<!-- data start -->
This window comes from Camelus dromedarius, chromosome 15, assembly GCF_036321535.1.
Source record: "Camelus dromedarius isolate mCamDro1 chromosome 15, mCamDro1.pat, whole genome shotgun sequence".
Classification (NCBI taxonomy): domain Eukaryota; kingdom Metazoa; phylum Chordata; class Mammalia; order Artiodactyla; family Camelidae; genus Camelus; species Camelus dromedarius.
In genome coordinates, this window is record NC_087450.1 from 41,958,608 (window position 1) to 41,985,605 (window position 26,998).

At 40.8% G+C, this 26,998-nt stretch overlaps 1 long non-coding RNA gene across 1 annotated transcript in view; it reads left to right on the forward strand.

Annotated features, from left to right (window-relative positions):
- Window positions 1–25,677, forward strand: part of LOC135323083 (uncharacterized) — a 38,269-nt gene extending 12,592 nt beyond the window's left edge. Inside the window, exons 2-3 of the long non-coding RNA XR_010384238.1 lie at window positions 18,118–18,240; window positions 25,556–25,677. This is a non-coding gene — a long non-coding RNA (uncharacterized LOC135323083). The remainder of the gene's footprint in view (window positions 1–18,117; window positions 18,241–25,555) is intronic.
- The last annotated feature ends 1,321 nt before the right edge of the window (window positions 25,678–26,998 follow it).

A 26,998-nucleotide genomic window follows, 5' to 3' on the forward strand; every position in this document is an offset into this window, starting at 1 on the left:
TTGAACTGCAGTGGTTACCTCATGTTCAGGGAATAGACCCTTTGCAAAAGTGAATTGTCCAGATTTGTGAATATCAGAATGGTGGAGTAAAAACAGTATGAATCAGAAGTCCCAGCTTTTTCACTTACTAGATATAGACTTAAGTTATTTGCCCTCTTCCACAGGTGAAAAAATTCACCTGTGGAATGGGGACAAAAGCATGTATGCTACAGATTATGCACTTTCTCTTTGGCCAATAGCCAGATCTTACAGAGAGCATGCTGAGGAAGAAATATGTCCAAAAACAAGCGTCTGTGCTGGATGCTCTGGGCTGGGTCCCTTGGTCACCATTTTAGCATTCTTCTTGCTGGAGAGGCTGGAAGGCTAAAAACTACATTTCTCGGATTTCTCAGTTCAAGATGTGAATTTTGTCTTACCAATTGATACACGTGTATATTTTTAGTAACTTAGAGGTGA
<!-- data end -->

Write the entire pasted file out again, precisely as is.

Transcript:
This window comes from Camelus dromedarius, chromosome 15, assembly GCF_036321535.1.
Source record: "Camelus dromedarius isolate mCamDro1 chromosome 15, mCamDro1.pat, whole genome shotgun sequence".
Classification (NCBI taxonomy): domain Eukaryota; kingdom Metazoa; phylum Chordata; class Mammalia; order Artiodactyla; family Camelidae; genus Camelus; species Camelus dromedarius.
In genome coordinates, this window is record NC_087450.1 from 41,958,608 (window position 1) to 41,985,605 (window position 26,998).

At 40.8% G+C, this 26,998-nt stretch overlaps 1 long non-coding RNA gene across 1 annotated transcript in view; it reads left to right on the forward strand.

Annotated features, from left to right (window-relative positions):
- Window positions 1–25,677, forward strand: part of LOC135323083 (uncharacterized) — a 38,269-nt gene extending 12,592 nt beyond the window's left edge. Inside the window, exons 2-3 of the long non-coding RNA XR_010384238.1 lie at window positions 18,118–18,240; window positions 25,556–25,677. This is a non-coding gene — a long non-coding RNA (uncharacterized LOC135323083). The remainder of the gene's footprint in view (window positions 1–18,117; window positions 18,241–25,555) is intronic.
- The last annotated feature ends 1,321 nt before the right edge of the window (window positions 25,678–26,998 follow it).

A 26,998-nucleotide genomic window follows, 5' to 3' on the forward strand; every position in this document is an offset into this window, starting at 1 on the left:
TTGAACTGCAGTGGTTACCTCATGTTCAGGGAATAGACCCTTTGCAAAAGTGAATTGTCCAGATTTGTGAATATCAGAATGGTGGAGTAAAAACAGTATGAATCAGAAGTCCCAGCTTTTTCACTTACTAGATATAGACTTAAGTTATTTGCCCTCTTCCACAGGTGAAAAAATTCACCTGTGGAATGGGGACAAAAGCATGTATGCTACAGATTATGCACTTTCTCTTTGGCCAATAGCCAGATCTTACAGAGAGCATGCTGAGGAAGAAATATGTCCAAAAACAAGCGTCTGTGCTGGATGCTCTGGGCTGGGTCCCTTGGTCACCATTTTAGCATTCTTCTTGCTGGAGAGGCTGGAAGGCTAAAAACTACATTTCTCGGATTTCTCAGTTCAAGATGTGAATTTTGTCTTACCAATTGATACACGTGTATATTTTTAGTAACTTAGAGGTGA